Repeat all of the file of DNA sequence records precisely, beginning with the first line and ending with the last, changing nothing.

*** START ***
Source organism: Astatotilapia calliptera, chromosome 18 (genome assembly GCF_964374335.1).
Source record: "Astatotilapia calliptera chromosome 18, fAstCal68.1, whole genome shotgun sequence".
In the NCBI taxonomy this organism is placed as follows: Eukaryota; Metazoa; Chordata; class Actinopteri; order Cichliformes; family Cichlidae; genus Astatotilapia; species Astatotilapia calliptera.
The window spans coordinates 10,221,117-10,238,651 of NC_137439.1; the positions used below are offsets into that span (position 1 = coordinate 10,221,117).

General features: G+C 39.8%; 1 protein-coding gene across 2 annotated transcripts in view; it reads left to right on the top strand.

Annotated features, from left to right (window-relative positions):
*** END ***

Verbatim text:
Source organism: Astatotilapia calliptera, chromosome 18 (genome assembly GCF_964374335.1).
Source record: "Astatotilapia calliptera chromosome 18, fAstCal68.1, whole genome shotgun sequence".
In the NCBI taxonomy this organism is placed as follows: Eukaryota; Metazoa; Chordata; class Actinopteri; order Cichliformes; family Cichlidae; genus Astatotilapia; species Astatotilapia calliptera.
The window spans coordinates 10,221,117-10,238,651 of NC_137439.1; the positions used below are offsets into that span (position 1 = coordinate 10,221,117).

General features: G+C 39.8%; 1 protein-coding gene across 2 annotated transcripts in view; it reads left to right on the top strand.

Annotated features, from left to right (window-relative positions):